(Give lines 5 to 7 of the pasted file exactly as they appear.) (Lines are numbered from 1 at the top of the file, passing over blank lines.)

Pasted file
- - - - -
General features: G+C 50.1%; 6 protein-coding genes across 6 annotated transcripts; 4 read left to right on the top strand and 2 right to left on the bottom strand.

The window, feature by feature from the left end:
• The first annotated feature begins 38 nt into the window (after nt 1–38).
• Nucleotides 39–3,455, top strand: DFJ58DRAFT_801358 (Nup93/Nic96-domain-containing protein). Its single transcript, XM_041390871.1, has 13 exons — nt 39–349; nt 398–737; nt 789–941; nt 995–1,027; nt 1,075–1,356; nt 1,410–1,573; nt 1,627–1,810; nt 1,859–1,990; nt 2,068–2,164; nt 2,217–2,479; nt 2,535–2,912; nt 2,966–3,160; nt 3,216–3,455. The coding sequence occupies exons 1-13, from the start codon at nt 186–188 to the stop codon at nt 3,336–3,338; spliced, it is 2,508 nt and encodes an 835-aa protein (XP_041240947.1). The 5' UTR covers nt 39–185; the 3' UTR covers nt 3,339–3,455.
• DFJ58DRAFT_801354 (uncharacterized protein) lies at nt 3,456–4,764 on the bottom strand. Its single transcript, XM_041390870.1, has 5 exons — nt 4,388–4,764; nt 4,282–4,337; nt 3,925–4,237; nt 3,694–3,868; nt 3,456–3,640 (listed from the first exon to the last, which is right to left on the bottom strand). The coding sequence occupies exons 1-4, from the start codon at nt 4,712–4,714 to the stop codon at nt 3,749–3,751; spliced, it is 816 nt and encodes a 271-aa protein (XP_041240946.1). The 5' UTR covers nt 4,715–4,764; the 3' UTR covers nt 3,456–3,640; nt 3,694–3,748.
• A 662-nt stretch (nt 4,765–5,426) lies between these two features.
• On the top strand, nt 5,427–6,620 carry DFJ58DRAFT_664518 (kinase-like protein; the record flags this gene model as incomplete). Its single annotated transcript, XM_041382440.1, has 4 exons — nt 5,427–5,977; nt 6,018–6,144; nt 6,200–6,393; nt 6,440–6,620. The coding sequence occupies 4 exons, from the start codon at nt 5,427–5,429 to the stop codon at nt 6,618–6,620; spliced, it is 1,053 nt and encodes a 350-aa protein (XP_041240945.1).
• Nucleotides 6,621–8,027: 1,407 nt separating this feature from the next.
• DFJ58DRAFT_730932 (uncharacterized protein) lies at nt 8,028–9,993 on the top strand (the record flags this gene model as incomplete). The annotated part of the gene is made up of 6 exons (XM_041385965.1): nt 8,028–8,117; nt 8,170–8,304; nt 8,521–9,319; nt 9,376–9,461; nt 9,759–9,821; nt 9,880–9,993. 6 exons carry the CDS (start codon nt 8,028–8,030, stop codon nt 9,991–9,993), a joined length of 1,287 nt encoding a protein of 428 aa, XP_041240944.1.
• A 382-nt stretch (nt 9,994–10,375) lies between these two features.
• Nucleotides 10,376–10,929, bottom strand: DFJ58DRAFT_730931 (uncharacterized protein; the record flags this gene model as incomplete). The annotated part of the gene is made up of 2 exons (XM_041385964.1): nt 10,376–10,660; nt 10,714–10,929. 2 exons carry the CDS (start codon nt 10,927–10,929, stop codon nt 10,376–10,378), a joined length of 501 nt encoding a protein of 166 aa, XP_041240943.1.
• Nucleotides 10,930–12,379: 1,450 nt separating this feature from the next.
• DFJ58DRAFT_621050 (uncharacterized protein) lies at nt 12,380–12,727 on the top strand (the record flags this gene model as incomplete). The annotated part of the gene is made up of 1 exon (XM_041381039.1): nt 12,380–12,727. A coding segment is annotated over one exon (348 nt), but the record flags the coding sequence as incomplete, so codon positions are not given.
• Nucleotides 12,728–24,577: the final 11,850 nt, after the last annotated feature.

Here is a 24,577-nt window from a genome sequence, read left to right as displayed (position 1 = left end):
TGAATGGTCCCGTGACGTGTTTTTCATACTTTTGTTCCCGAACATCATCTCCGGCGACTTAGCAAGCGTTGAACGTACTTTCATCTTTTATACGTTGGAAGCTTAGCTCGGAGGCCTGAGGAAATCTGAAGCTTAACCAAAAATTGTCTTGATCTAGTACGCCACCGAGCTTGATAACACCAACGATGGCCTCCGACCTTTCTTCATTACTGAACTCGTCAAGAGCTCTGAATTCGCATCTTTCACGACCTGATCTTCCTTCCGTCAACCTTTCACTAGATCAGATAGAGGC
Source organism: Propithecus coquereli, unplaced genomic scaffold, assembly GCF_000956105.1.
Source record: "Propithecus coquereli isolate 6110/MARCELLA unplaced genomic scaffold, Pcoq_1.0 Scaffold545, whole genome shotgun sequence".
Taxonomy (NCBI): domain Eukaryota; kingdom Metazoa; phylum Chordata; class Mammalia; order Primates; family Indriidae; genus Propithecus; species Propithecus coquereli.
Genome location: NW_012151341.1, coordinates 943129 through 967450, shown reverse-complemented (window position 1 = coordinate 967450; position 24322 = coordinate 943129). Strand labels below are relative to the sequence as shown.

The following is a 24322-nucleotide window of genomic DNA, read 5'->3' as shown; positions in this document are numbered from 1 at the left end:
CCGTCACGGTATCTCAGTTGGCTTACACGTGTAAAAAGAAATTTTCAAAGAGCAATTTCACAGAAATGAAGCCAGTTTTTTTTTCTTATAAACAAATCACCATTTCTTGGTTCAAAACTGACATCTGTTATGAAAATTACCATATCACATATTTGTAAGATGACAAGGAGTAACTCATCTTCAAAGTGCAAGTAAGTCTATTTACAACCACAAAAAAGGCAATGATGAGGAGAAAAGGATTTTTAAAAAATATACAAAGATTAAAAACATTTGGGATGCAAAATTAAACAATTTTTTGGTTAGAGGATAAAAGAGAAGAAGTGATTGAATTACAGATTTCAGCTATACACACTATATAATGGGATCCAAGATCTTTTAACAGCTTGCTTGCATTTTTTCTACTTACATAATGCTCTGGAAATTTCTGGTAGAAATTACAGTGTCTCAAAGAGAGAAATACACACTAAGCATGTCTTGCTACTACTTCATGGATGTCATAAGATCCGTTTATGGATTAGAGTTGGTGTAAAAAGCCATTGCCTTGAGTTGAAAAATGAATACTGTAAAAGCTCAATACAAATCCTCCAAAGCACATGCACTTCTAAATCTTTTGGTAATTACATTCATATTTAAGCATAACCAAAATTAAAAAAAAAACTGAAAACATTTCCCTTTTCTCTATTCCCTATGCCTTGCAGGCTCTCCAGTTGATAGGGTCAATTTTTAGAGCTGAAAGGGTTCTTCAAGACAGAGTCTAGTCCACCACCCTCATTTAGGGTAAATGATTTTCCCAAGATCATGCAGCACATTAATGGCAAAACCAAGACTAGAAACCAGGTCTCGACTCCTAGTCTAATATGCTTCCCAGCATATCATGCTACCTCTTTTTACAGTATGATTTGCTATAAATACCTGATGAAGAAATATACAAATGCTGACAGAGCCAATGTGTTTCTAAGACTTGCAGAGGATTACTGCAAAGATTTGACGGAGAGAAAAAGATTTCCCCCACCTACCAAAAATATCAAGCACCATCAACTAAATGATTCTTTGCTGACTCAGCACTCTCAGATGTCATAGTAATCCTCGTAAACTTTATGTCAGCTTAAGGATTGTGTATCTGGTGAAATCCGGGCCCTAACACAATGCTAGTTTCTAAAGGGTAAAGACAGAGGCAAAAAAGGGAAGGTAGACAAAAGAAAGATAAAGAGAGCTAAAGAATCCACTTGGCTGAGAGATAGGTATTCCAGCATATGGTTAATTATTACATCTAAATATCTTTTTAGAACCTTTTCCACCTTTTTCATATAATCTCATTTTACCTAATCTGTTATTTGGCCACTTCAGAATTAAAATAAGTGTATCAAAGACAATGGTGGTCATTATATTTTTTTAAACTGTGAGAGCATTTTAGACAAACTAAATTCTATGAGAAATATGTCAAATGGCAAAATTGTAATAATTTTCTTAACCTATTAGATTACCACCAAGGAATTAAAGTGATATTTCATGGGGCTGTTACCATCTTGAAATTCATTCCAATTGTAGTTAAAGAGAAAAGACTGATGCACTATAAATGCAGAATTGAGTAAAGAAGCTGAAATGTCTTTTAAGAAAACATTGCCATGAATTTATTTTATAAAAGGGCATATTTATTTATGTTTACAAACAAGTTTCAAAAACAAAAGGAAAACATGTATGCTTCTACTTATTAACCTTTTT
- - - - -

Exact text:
• DFJ58DRAFT_801354 (uncharacterized protein) lies at nt 3,456–4,764 on the bottom strand. Its single transcript, XM_041390870.1, has 5 exons — nt 4,388–4,764; nt 4,282–4,337; nt 3,925–4,237; nt 3,694–3,868; nt 3,456–3,640 (listed from the first exon to the last, which is right to left on the bottom strand). The coding sequence occupies exons 1-4, from the start codon at nt 4,712–4,714 to the stop codon at nt 3,749–3,751; spliced, it is 816 nt and encodes a 271-aa protein (XP_041240946.1). The 5' UTR covers nt 4,715–4,764; the 3' UTR covers nt 3,456–3,640; nt 3,694–3,748.
• A 662-nt stretch (nt 4,765–5,426) lies between these two features.
• On the top strand, nt 5,427–6,620 carry DFJ58DRAFT_664518 (kinase-like protein; the record flags this gene model as incomplete). Its single annotated transcript, XM_041382440.1, has 4 exons — nt 5,427–5,977; nt 6,018–6,144; nt 6,200–6,393; nt 6,440–6,620. The coding sequence occupies 4 exons, from the start codon at nt 5,427–5,429 to the stop codon at nt 6,618–6,620; spliced, it is 1,053 nt and encodes a 350-aa protein (XP_041240945.1).